1 – Kelly Lee Owens
With a fierceness that quickly made itself known as the set drove on, Kelly absolutely rocked the house harder than anyone else at Big Ears this year. She performed pretty much every song from her repertoire but that didn’t stop her from making a statement by performing it as if it was a collection of greatest hits gathered over a long career. Her vocal delivery was a bit below the rest of the concert’s mix, but it allowed her euphoric yelling to really shine when she got loud. I haven’t danced that hard in a long time and I don’t think I’ve ever danced that hard.
2 – GAS
Wolfgang Voigt was there for one purpose: perform music from the GAS catalogue and then leave. He walked out to an audience primed for sublime drone and deep sub frequencies, the lights already dimmed and his figure in the dark, below a towering projector screen. We were treated to some of the best visuals I’ve ever seen, all taken from what’s presumably the Konigsförst–the location where the whole idea behind GAS was formulated.
3 – Jenny Hval
Jenny Hval brought along a crew of three, including herself, to make the Bijou weird–and weird she brought. Her visuals were handled by a woman on the left of the stage who would occasionally join in on the on-stage antics, including yoga, dancing, and reading off Word Document screen prompts. The music was handled by Hval and the third member of the troupe, a guy who would pull out a guitar at some points that used a swath of keyboards and trigger pads to pull in the carefully sequenced beats and samples. The most bewitching bit of the entire affair was Hval’s voice, an otherworldly slice of terrifying, gorgeous siren-song.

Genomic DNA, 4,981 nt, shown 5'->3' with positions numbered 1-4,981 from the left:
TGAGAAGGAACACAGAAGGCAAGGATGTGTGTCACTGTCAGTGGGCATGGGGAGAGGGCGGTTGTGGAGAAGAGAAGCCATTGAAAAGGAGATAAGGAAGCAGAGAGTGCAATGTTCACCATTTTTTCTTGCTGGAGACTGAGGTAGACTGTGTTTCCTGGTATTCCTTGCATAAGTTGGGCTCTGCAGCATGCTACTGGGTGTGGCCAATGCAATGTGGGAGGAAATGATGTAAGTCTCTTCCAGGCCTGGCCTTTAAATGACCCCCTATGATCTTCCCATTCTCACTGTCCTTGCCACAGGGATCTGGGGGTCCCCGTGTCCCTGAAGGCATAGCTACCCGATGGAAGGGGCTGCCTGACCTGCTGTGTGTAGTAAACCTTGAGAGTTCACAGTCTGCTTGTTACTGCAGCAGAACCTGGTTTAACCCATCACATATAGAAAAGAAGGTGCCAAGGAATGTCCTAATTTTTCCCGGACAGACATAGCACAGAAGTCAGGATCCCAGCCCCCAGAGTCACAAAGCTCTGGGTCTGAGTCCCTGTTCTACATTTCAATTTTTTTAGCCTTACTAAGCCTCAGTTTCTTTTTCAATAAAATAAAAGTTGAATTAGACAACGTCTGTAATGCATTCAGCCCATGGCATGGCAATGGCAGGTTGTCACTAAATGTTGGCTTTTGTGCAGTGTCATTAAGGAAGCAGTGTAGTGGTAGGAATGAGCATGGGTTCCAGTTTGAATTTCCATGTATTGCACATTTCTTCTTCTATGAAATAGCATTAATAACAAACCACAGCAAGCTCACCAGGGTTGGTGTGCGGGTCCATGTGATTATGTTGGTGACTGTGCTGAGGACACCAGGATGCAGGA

4 – Sam Amidon
Sam Amidon treated a smaller audience in the Bijou to songs from his newest album, bringing along a notable band (Shahzad Ismaily on drums and Sam Gendel aka Inga on sax) and a warm heart. During his set, he performed a particularly inspired cover of Tim McGraw’s great song, “My Old Friend,” and read snippets from his hilarious collection of tweets, Notes on the Twitterographer.
5 – Kid Koala’s ‘Satellite’ Turntable Orchestra
I can say with total honesty that I’d never heard a solo Kid Koala song in my life, but I’d heard some of his work with collaborators. Leave it to Big Ears to introduce me to something I never knew I’d needed: Kid Koala and Emilíana Torrini’s Satellite, a warm work of emotionality directed at those who feel like they’re on the fringe of life. The show ran multiple times during the course of the weekend, and provided a thoughtful respite from running around between venues. I absolutely loved the concept and participatory nature of the entire performance.
Here’s a gallery of photographs from the festival taken by our General Manager, Anthony Williams–